Human Genetics and Genomics
Improving the health of individuals, families and communities through genetic discovery and education.
Faculty members participating in Human Genetics and Genomics graduate program:
Touati Benoukraf, PhD
Curtis French, PhD
Sevtap Savas, PhD
Michael Woods, PhD
Terry-Lynn Young, PhD
Guangju Zhai, MD, PhD
Ann Dorward, PhD
Kathy Hodgkinson, PhD
Darren O’Rielly, PhD
Proton Rahman, MD
Jane Green. PhD
Human Genetics and Genomics graduate program
The graduate program in Human Genetics & Genomics provides opportunities to pursue academic studies and research in a number of key areas including Mendelian and complex traits with a variety of approaches including molecular genetics, genomics and other omics applications, animal models, bioinformatics, genetic epidemiology, and population genetics.
Our research is interdisciplinary with unique opportunities to apply skills to work with regional genetic isolates, as well as other populations, to explore the genetic and non-genetic determinants of health and diseases of global significance.
The Faculty members have multi-disciplinary research expertise. Strengths of the faculty are in the areas of cancer genetics, genetic epidemiology, gene mapping, medical genetics, population genetics, complex diseases, large-scale sequencing and omics analyses, animal models and development, and bioinformatics.
Faculty members from all three Divisions of the Faculty of Medicine (BioMedical Sciences, Community Health and Clinical Sciences) participate in the program. This multi-disciplinary integrated approach to teaching and research training is designed to provide trainees with an understanding of human genetics & genomics which include both theory and practical applications of human disease.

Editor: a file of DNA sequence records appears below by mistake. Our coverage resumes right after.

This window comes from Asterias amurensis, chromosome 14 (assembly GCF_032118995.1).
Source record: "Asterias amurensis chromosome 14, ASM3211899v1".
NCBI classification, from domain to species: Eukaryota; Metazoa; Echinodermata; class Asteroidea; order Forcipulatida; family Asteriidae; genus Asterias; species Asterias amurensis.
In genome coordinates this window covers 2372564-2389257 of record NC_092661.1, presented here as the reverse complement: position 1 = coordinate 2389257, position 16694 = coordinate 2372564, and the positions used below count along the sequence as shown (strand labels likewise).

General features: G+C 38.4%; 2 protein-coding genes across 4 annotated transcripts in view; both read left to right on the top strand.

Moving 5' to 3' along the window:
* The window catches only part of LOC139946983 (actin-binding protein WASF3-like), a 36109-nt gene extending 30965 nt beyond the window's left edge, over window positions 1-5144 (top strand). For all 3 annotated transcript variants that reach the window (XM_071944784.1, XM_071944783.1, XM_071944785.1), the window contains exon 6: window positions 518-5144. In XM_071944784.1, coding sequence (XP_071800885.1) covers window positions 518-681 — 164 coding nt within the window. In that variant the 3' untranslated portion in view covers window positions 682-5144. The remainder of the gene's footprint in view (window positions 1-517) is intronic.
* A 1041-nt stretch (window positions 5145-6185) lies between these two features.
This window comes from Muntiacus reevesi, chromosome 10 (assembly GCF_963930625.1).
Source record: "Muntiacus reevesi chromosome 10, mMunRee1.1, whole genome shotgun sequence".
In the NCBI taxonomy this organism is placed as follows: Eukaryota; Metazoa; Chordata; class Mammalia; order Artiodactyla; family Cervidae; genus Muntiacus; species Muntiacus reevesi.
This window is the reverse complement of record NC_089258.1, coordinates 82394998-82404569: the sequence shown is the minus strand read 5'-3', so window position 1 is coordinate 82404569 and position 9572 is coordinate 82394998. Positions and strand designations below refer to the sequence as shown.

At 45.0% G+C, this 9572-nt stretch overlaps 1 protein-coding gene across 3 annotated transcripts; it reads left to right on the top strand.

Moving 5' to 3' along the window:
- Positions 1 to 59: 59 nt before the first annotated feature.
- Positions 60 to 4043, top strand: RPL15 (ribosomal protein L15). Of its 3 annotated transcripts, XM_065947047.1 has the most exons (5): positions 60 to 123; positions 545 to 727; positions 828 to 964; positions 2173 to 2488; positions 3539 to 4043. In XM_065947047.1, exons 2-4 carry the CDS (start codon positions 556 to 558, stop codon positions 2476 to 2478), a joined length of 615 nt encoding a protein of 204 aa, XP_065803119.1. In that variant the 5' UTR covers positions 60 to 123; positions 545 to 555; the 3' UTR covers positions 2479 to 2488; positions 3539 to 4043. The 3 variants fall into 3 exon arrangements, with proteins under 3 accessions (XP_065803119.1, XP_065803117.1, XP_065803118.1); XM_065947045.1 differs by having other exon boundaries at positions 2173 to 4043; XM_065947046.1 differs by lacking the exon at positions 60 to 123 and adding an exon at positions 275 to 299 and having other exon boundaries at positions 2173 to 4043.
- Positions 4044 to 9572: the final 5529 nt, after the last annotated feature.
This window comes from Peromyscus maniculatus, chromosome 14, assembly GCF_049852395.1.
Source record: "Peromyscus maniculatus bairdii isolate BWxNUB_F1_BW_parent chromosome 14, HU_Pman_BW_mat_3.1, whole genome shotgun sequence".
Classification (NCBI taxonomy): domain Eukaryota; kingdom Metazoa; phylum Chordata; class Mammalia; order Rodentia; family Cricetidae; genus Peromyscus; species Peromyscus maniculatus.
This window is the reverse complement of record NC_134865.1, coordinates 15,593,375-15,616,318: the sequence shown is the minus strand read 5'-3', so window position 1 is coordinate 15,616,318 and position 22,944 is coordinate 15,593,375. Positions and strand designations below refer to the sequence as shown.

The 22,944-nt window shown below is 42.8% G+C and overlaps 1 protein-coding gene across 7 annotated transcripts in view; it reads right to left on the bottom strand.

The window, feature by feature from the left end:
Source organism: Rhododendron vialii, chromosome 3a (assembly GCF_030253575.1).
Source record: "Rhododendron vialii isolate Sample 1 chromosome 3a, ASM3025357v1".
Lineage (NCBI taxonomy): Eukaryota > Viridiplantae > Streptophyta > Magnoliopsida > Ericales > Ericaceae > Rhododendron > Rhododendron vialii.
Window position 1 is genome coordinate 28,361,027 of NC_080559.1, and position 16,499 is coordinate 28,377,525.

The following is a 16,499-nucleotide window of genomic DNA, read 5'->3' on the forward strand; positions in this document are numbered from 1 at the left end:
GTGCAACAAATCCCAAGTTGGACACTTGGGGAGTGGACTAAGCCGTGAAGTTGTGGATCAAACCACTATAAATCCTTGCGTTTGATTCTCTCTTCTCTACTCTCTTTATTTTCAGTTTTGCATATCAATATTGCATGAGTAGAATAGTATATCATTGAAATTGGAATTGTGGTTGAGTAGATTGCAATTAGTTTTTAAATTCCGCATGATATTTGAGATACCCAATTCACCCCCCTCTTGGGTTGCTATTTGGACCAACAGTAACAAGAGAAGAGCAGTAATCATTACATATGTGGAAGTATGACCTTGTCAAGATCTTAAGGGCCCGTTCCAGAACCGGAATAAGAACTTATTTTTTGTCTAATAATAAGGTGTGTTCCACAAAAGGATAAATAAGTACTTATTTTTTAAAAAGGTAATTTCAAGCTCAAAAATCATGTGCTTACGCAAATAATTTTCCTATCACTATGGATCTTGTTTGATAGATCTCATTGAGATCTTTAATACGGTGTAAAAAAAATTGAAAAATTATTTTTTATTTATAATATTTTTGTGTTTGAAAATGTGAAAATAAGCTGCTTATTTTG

The HGG program offers exciting learning and research opportunities. Graduate training is enriched by in-class courses, Genetics Seminar Series, and research projects (degree requirement). In addition, Graduate Student Research Forum, visiting speaker program, and experiential learning opportunities enhance the graduate learning and training. Students are expected to participate in the activities of the Genetics & Genomics group.
Both MSc and PhD degree programs are thesis-based programs. In order to obtain an MSc or PhD degree, students will be required to have completed an advanced undergraduate course in genetics, Genetics Seminar Series, a minimum of two graduate level courses (for MSc), and a thesis based on original research. PhD students may be recommended to take graduate level courses if needed. Students admitted to or transferring to the PhD program will be required to pass a comprehensive examination in accordance with the regulations governing the School of Graduate Studies.
The Human Genetics Student Society (HGSS)
The HGG program is home to The Human Genetics Student Society (HGSS). HGSS is a student-run society that aims to support the students and enhance their experiences. HGSS is also quite active in community activities, which provide excellent experiential learning opportunities for students.
The following graduate courses are offered by the Human Genetics & Genomics program, in addition to Genetics Seminar Series (MED6400-6403 for MSc; MED6410-6413 for PhD). The course contents are updated as required.
Human Molecular Genetics (MED 6393):